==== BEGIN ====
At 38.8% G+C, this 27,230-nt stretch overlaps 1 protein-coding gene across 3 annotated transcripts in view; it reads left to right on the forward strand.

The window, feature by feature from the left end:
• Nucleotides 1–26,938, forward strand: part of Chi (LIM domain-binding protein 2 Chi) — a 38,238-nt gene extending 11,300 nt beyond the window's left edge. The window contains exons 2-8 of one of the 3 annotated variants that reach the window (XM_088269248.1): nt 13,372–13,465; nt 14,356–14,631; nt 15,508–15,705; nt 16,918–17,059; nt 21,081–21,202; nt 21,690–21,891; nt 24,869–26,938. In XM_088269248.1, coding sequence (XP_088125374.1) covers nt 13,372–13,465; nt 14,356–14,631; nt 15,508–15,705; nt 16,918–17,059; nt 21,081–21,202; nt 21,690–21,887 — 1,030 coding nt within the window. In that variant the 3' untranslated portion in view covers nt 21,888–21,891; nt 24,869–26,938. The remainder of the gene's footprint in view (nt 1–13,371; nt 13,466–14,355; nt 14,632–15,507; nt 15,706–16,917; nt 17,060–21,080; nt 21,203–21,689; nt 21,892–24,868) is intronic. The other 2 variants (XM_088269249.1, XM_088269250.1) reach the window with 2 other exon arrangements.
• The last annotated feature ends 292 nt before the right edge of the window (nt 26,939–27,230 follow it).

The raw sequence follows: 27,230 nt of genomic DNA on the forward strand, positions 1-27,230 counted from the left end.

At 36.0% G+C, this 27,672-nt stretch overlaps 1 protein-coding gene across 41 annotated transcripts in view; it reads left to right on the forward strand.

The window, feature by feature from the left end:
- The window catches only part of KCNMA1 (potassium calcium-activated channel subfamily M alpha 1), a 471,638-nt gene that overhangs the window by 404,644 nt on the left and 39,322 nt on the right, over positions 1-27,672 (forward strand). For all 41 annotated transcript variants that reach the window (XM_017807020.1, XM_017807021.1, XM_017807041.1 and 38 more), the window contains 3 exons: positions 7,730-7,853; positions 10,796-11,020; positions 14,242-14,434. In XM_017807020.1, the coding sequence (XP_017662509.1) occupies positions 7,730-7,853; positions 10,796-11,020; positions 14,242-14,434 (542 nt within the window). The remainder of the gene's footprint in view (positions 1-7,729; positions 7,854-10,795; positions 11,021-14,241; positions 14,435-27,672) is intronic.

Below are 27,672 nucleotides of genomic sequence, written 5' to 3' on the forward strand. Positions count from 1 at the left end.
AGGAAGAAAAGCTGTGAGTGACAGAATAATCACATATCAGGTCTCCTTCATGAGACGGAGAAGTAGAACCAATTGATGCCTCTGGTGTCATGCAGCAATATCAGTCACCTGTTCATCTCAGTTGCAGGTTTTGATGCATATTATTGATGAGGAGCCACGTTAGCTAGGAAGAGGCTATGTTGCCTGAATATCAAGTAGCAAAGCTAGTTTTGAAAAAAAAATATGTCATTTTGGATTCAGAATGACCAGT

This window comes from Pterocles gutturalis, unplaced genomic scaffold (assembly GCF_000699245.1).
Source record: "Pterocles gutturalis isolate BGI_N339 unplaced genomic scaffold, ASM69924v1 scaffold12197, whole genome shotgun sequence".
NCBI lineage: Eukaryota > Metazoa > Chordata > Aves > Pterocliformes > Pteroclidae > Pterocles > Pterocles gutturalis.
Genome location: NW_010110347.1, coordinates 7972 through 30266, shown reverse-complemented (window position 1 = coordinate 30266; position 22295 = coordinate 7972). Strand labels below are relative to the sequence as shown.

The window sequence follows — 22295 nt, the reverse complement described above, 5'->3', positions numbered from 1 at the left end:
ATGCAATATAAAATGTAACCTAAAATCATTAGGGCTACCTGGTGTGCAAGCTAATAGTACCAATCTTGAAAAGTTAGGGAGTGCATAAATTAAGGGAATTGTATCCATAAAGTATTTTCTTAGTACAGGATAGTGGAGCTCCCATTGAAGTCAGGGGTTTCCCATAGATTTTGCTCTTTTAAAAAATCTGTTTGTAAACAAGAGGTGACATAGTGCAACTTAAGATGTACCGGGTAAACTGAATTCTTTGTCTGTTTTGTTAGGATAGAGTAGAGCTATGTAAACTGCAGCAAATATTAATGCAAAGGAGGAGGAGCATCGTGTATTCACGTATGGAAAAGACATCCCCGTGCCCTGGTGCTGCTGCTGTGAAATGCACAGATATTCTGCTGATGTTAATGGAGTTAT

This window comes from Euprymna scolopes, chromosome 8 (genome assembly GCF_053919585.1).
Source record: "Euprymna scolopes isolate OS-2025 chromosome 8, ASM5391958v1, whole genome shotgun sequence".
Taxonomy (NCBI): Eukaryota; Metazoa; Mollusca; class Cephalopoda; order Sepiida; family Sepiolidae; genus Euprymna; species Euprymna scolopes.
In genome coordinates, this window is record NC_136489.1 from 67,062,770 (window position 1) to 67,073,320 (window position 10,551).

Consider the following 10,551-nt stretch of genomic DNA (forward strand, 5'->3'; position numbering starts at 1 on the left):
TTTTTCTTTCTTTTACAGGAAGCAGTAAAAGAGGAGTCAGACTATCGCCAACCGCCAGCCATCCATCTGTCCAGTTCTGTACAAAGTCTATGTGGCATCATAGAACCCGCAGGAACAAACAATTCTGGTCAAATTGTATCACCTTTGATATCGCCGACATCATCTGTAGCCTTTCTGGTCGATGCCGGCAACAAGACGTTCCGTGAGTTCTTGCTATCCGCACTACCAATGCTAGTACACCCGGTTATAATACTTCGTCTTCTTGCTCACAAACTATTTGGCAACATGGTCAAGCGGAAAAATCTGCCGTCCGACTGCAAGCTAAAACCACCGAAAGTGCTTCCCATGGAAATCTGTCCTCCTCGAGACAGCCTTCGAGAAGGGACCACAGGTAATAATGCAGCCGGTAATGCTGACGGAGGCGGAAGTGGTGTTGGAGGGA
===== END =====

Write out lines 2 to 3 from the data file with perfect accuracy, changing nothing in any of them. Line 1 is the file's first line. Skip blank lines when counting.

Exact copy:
The window, feature by feature from the left end:
• Nucleotides 1–26,938, forward strand: part of Chi (LIM domain-binding protein 2 Chi) — a 38,238-nt gene extending 11,300 nt beyond the window's left edge. The window contains exons 2-8 of one of the 3 annotated variants that reach the window (XM_088269248.1): nt 13,372–13,465; nt 14,356–14,631; nt 15,508–15,705; nt 16,918–17,059; nt 21,081–21,202; nt 21,690–21,891; nt 24,869–26,938. In XM_088269248.1, coding sequence (XP_088125374.1) covers nt 13,372–13,465; nt 14,356–14,631; nt 15,508–15,705; nt 16,918–17,059; nt 21,081–21,202; nt 21,690–21,887 — 1,030 coding nt within the window. In that variant the 3' untranslated portion in view covers nt 21,888–21,891; nt 24,869–26,938. The remainder of the gene's footprint in view (nt 1–13,371; nt 13,466–14,355; nt 14,632–15,507; nt 15,706–16,917; nt 17,060–21,080; nt 21,203–21,689; nt 21,892–24,868) is intronic. The other 2 variants (XM_088269249.1, XM_088269250.1) reach the window with 2 other exon arrangements.